Satin fabric has been on a long journey, travelling through time and space all the way from Ancient China to influence the world of fashion. There’s so much to know about this wonderful fabric, so we’ve put together a quick and easy guide for anyone new to the satin game.
Let’s review what you need to know about satin, including its origin, how it’s typically used, and which types of satin you can find in The Fabric Shop range.
What is Satin?
One of the most common misconceptions we see is that satin is a type of material when it’s actually a type of weave. There are three major textile weave types: satin, plain weave, and twill.
Satin is a weave that creates a shiny, soft fabric known for its draping capabilities. When fabric is woven, threads are drawn over and under each other to create the resultant texture. With satin, there are long stretches where no interlacing points touch each other called ‘floats’, and these are responsible for its soft texture and shiny appearance. It’s also why satin tends to have a shiny side and a dull side.
There are many materials that can be transformed into a bolt of satin. The most common are silk, polyester, and nylon. In Ancient China – where this technique originated – satin weaving was almost always done with silk threads.
Satin vs. Silk vs. Sateen
Satin is often confused with silk and sateen, as they’re all known for similar smooth and shiny properties. But they’re actually three different kinds of fabric.
We’ve already established that satin is a type of weave that’s made using long fibres like those found in silk. However, when the satin weaving technique is used on materials that have short staple fibres – like cotton – we call the result ‘sateen’. While it doesn’t have the same lustre as full-on satin, it’s a cost-effective option for home décor use.
Silk, of course, is a type of fibre, whereas satin and sateen refer to the type of weave.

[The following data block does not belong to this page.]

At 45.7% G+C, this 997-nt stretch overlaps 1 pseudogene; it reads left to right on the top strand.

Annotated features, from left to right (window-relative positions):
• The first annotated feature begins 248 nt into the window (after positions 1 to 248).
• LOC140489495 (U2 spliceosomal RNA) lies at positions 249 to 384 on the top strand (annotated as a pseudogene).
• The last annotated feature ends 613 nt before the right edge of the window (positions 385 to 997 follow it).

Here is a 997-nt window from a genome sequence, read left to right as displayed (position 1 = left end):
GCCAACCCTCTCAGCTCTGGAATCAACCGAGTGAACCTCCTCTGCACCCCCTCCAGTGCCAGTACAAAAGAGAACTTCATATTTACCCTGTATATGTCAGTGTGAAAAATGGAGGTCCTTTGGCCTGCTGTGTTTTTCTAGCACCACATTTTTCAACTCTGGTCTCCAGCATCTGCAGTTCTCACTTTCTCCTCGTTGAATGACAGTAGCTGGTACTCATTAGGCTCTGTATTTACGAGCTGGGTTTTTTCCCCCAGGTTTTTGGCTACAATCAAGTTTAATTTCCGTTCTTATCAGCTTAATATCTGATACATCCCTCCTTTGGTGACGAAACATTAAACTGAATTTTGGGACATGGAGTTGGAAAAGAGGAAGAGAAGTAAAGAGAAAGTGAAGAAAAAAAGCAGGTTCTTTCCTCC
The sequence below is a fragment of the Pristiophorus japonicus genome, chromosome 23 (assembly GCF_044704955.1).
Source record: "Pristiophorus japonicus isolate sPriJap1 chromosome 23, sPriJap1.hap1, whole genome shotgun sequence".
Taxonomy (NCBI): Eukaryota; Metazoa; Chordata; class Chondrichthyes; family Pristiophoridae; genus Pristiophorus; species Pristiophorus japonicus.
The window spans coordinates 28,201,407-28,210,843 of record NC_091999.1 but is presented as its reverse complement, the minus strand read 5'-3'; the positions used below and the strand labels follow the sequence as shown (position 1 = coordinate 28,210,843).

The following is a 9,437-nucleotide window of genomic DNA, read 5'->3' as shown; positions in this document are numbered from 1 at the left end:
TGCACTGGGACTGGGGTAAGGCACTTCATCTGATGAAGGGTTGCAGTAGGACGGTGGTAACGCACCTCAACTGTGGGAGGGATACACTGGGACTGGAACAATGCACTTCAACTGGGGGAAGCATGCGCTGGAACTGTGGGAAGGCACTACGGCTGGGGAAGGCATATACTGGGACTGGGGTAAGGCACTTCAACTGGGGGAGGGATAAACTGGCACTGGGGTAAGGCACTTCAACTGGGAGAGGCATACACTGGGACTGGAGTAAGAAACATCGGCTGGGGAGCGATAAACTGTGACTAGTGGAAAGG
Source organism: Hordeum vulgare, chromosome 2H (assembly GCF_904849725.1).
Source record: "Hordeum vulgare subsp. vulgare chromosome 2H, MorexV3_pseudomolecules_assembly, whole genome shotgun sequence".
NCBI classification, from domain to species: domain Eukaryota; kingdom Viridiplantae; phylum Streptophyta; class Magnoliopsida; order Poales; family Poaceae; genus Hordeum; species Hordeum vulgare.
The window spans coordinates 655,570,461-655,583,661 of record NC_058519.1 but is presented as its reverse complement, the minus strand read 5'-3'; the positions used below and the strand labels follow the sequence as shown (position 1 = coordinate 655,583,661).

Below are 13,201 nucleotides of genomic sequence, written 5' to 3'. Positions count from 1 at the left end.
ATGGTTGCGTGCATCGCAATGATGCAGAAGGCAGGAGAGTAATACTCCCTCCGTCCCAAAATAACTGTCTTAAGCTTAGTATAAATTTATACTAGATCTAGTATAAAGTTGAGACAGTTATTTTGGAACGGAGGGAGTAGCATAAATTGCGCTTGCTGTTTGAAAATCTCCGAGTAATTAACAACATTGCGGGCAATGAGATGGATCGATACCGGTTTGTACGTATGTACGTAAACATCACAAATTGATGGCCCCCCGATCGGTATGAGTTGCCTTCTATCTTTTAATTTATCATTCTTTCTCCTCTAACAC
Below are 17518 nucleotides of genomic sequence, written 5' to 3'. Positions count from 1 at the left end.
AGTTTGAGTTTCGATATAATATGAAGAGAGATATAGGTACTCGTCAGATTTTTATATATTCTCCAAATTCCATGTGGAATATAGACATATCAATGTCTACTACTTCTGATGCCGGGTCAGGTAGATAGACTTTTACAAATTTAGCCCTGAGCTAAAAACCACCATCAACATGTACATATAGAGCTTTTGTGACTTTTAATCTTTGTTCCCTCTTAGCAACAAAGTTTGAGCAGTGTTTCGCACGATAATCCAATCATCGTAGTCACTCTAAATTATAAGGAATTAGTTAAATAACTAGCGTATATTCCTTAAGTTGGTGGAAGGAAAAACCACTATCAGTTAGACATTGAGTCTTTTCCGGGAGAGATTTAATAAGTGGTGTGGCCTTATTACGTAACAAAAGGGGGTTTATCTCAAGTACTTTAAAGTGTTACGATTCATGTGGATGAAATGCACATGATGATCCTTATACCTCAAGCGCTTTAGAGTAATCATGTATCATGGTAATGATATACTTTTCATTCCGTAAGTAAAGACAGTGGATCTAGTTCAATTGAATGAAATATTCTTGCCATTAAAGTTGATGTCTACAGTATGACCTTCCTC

Regardless of which satin you choose to create your garment with, it’s important to learn how to work with it. Over our years in business, we’ve seen plenty of new sewers struggle with satin. This is a slippery fabric, which means it can be tough to sew (even if you have a few years of experience under your belt). It’s also prone to snags that can draw single threads out of the fabric, thus pulling the entire panel into a strange shape. This is why learning how to sew a great seam is very important!
How is Satin Fabric Used?
Dating all the way back to its origins in Ancient China, satin has been prized as a luxury item all through its history. The most luxurious version of satin was woven with pure silk, furnishing the wardrobes of Italian dignitaries and royal Europeans making its way into the halls of the Palace of Versailles.
These days, satin can be made from more than just silk, meaning it can suit multiple budget ranges (not just royal ones). This makes it a popular choice across the board.
Much like in history, modern designers still prize satin fabric for its drape and shine. That makes it a popular choice for rich or formal dresses, especially because it’s resistant to wrinkling. Satin fabric can also be used for footwear, purses and other accessories, and even homewares like bed linens or upholstery.
Which Satin Should I Buy?
Each type of satin fabric has its own benefits and drawbacks, so it’s important to know which types are available to you when you embark on a project. Below, we’re reviewing three of our most popular satin fabrics in NZ to help you make your choice.
For Shine and Stretch
With a luxurious shine and drape, stretch satin has a forgiving and comfortable stretch to it. This combination makes it an ideal choice for formal occasions where movement is required. Create stunning ball gowns, bridesmaid dresses, or even tailored suits that require a high-end finish without the restrictive movement.
For Matte Luxury
Bring out the luxurious feel without breaking the bank thanks to the Sophia satin. This is a slightly stretch satin with low lustre but a lovely, silken feel. In other words, it’s got a wonderful drape that’s perfect for gowns, capes, and other flowy pieces.
For the Royal Feel
With no stretch and a heavier feel, Duchess satin is an ultra-lustrous choice that’s great for structured gowns. The fabric truly brings a sense of royalty to any garment, making it a great choice for more deluxe occasions.
This kind of satin is usually dyed with solid colours and used to make long, flowing dresses. Think French royalty, Italian nobility, and Ancient Chinese elegance. That said, it can sometimes be cheaper than other types of satin, depending on the base fabric (which makes it a cost-effective choice to upscale your garment of choice).
Explore our range of satin fabrics to create your next upscale garment.
Our range of cost-effective, high-quality satin fabrics in NZ are perfect for everyone. Whether you’re a novice sewer or a long-time veteran of the needle, we have the colour and cut to suit your needs. Spoilt for choice?
Reach out to The Fabric Shop team so we can guide you to the perfect choice for you!